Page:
For the procedure, the patients lay on a table in supine position, and the affected thumb was cleaned and placed on the table with the palm facing upward. The affected thumb was numbed using 1% plain lidocaine injected at the metacarpophalangeal joint crease. The thumb was then held in a hyperextended position and the tip of the specially designed needle was inserted through the skin into the triggering point of the A1 pulley. The needle tip was confirmed to be on the underside of the pulley when a grinding sensation was heard and felt and the bevel of the needle was parallel to the flexor sheath. The triggering release was done longitudinally, with several lifting movements from distal to proximal in the direction of the A1 pulley. When no more grating sound was heard, the needle moved freely at the tip of needle, ensuring a complete release. A 2-mg/mL steroid injection was injected into the sheath before the needle was withdrawn. A soft dressing was applied after the procedure was complete, and oral nonsteroidal anti-inflammatory drugs (NSAIDs) were prescribed for 3 days for pain control. All patients were interviewed by telephone at 3 months after the operation.

CLINICAL EVALUATION: Outcome measures were analyzed based on visual analog scale (VAS) pain scores, the occurrence of triggering, the status of Notta’s node, patient satisfaction with treatment outcome, and the grade of trigger according to Quinnell’s criteria. Pain-related functional status was evaluated using a 10-cm VAS, on which 0 indicated no pain and 10 indicated severe pain. All patients were also asked to rate their pain based on 3 functional situations: at rest, active flexion or active extension, and grasping an object (over 4 kg). The overall VAS score was summed, with a maximum of 30 points for each patient. Pain scores were recorded preoperatively and at 3 months postoperatively. The Quinnell grading system for trigger finger [12,13] was based on the following scores: 0, normal movement; 1, uneven movement; 2, actively correctable locking of the digit; 3, passively correctible locking; and 4, fixed deformity.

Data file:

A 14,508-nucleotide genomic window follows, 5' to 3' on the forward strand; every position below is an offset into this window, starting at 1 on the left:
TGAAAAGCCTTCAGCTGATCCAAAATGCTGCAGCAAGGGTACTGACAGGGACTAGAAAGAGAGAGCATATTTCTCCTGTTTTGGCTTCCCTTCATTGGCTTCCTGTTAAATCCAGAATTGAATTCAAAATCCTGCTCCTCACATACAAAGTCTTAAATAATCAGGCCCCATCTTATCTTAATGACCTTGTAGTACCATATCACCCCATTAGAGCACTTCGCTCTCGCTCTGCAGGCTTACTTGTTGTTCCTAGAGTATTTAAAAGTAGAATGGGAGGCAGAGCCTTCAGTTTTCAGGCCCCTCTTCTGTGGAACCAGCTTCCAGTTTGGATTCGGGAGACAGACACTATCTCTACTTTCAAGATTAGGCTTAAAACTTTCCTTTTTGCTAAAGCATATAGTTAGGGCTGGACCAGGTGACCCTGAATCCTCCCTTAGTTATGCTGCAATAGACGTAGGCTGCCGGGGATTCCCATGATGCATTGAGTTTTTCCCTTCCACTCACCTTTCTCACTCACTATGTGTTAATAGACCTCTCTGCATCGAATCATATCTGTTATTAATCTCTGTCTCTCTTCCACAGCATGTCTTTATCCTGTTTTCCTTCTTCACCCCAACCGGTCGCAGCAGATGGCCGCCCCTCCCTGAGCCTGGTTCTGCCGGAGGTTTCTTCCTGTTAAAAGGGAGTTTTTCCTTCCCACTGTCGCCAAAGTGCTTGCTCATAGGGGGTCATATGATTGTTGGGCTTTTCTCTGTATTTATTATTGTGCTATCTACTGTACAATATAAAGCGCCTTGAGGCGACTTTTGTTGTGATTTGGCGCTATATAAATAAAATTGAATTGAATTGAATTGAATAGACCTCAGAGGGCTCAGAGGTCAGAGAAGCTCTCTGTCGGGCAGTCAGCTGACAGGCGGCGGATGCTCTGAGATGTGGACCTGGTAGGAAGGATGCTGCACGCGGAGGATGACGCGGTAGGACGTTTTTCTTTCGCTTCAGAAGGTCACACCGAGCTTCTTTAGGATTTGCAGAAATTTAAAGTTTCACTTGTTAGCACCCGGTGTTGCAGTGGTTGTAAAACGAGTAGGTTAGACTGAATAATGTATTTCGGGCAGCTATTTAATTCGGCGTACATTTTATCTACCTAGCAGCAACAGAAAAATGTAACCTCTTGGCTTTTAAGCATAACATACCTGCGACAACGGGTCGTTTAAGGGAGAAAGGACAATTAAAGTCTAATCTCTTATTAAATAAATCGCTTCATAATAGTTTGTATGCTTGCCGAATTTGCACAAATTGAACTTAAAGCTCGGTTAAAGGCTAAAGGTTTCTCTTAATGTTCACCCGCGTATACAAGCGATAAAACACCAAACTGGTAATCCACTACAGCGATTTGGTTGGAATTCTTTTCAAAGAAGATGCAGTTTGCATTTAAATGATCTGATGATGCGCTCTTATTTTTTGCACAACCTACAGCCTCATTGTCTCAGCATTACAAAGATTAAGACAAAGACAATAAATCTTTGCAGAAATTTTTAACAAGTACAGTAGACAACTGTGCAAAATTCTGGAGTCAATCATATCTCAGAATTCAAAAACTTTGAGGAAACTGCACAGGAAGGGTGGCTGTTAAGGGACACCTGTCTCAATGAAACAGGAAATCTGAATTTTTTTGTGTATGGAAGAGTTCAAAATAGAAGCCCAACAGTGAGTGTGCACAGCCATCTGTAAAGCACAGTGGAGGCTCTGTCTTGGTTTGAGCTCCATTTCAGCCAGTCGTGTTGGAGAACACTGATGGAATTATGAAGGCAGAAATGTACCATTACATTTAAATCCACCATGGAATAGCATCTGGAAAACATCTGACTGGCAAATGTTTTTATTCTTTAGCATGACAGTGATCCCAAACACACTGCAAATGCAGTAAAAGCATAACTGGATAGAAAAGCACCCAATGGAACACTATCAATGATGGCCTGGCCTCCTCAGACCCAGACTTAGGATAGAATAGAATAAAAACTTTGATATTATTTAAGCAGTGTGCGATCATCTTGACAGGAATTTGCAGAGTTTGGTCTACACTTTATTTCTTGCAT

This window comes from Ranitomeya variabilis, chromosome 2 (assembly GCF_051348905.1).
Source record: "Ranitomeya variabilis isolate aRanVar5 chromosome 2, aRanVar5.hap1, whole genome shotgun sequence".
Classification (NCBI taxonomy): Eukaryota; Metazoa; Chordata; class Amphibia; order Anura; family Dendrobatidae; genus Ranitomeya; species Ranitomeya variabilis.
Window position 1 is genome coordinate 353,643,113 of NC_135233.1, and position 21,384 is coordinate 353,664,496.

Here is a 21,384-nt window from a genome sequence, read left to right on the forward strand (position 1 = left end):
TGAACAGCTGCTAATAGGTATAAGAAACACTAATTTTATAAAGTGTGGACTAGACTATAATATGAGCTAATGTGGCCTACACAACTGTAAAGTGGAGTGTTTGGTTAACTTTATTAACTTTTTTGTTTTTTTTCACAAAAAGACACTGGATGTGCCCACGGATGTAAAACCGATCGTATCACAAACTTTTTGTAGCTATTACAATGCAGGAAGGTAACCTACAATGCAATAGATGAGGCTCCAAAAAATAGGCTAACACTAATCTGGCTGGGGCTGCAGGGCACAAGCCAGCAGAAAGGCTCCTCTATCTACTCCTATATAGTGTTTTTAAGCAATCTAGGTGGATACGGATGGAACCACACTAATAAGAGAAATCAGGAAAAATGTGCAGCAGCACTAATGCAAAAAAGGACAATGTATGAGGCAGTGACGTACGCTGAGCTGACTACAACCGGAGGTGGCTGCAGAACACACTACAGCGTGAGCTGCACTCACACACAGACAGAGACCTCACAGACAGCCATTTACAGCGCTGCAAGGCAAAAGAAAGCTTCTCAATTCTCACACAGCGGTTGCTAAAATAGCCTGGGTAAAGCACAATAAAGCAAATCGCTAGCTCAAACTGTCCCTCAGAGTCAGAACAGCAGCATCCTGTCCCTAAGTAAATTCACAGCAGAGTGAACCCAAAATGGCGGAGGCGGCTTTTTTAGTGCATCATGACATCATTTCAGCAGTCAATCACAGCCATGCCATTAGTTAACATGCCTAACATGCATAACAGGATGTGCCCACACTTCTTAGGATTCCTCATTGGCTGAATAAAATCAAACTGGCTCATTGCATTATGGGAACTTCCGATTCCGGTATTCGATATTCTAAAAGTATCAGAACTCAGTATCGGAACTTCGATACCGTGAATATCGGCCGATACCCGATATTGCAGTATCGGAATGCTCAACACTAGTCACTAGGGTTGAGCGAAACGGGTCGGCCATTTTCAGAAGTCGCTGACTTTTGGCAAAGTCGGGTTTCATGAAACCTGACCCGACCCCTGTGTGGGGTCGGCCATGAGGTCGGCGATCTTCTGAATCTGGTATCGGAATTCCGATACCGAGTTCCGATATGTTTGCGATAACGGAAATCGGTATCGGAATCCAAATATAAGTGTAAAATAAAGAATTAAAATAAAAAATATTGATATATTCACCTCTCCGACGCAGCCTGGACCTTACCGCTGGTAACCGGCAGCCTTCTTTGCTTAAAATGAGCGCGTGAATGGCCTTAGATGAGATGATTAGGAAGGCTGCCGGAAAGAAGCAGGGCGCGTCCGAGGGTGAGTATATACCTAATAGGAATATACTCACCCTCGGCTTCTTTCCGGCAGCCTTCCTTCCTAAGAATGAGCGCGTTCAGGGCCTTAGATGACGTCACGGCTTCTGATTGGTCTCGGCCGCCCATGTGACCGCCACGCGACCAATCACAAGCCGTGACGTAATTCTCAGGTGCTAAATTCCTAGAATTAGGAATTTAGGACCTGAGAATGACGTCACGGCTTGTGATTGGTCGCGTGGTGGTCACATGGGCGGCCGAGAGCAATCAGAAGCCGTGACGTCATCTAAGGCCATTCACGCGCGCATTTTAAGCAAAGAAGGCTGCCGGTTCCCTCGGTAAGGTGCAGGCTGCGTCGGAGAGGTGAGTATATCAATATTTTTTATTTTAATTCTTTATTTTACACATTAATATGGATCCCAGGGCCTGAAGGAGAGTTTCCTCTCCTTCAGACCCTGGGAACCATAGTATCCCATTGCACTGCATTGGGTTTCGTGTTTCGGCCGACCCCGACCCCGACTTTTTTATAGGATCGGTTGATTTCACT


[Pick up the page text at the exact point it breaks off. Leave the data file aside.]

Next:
All patients were interviewed at 3 months after the operation to learn whether the treated thumb no longer clicked or locked in a position of flexion or extension, the status of Notta’s node, and the grade of trigger according to Quinnell’s criteria using a questionnaire. The patients were also asked to rate their level of satisfaction from 0 to 5 (0 being unsatisfied and 5 being extremely satisfied).

STATISTICAL ANALYSIS:

The resultant data were calculated using a SPSS version 13 statistical software program. The VAS scores (the difference between the baseline and last assessment) were analyzed using a pair-wise t test, with P<0.05 being regarded as significant.

Results

THE TECHNIQUE EFFECTIVELY TREATED TRIGGER THUMB:

The mean time of surgery for trigger thumb was 4.5 min (ranging 3–7 min), including the time for local anesthesia. Initially, the 11 patients experienced triggering of stage III or higher. Eight patients had stage I or II triggering shortly after surgery, and they felt no triggering sensation and had full range of motion of the thumb at the final follow-up at 3 months. The first 2 patients had residual triggering with a grade of stage III. The sixth patient experienced persistent pain at the site of release (right thumb) at 1 week after the operation in spite of successful release. However, the pain resolved after 6 days by taking oral NSAIDs. None of the patients experienced significant complications from the percutaneous release technique.

VAS SCORE ANALYSIS SHOWED GOOD PROGRESS AFTER TREATMENT: The preoperative mean VAS was about 21.6 (16–23), 7.2 points at rest, 8.5 points at flexion or extension, and 9.3 points when grasping objects. After the patients underwent percutaneous trigger thumb release, the mean VAS score decreased to 3.8 points at the third week postoperatively. Relative to the preoperative scores, the VAS scores decreased significantly (P<0.05) by 3 months after treatment: 0.6 points at rest, 1 point at flexion or extension, and 2.3 points when grasping objects. The comparison of the pain-rated functional situation VAS scores between preoperative and 3 months postoperative revealed a significant decrease (P=0.000; Table 3, Figure 2).